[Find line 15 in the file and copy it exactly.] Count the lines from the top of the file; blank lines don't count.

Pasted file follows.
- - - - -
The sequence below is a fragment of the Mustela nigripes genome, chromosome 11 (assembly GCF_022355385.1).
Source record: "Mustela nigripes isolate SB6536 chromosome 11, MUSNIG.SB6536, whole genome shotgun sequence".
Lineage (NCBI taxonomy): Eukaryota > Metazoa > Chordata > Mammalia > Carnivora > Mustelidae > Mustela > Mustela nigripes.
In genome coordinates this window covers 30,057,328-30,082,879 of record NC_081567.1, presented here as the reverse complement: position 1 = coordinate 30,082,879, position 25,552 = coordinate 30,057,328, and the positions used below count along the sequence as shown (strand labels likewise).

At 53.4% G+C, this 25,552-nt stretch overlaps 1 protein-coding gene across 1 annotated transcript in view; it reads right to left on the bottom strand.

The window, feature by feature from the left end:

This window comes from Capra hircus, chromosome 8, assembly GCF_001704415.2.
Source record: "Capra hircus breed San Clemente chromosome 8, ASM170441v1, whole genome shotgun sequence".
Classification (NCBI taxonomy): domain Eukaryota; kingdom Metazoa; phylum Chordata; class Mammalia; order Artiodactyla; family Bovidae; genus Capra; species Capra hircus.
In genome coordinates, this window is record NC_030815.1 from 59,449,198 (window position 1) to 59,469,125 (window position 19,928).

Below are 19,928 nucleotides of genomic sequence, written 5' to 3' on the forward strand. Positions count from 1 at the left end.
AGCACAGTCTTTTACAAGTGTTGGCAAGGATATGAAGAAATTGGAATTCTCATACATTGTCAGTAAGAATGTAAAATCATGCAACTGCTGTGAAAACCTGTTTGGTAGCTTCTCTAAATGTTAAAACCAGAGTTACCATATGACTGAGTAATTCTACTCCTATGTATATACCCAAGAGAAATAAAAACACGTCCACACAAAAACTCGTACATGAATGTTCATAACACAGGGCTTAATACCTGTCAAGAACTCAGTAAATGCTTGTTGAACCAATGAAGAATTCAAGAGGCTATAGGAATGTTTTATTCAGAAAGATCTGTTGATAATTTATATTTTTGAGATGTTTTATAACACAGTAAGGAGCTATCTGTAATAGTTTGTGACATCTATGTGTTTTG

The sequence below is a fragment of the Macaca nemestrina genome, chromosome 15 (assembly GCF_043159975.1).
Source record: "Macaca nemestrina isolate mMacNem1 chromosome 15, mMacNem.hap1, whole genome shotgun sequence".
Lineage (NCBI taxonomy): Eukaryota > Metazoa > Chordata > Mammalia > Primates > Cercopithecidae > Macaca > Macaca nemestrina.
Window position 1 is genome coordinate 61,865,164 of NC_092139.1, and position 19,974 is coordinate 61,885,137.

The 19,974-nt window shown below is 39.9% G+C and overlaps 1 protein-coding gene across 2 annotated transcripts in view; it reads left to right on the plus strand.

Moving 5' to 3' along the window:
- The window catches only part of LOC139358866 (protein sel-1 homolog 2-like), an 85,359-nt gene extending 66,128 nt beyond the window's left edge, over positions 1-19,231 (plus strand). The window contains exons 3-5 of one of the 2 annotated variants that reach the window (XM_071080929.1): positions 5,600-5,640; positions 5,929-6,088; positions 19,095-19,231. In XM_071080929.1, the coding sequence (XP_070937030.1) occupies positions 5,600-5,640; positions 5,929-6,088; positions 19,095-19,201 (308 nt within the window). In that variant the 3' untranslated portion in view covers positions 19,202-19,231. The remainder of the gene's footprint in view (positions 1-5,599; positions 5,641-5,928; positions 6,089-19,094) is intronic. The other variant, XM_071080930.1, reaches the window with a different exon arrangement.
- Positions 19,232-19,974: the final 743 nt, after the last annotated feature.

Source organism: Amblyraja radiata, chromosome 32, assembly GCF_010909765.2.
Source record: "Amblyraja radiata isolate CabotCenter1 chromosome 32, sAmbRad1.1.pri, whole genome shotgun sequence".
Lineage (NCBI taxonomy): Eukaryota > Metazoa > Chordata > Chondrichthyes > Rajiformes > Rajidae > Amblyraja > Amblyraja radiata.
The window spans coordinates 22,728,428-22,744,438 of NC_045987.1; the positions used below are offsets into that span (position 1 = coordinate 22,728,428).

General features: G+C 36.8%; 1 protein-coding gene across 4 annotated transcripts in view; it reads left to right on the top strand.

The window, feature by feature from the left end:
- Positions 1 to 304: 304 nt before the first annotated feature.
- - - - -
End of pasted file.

Lineage (NCBI taxonomy): Eukaryota > Metazoa > Chordata > Mammalia > Primates > Cercopithecidae > Macaca > Macaca nemestrina.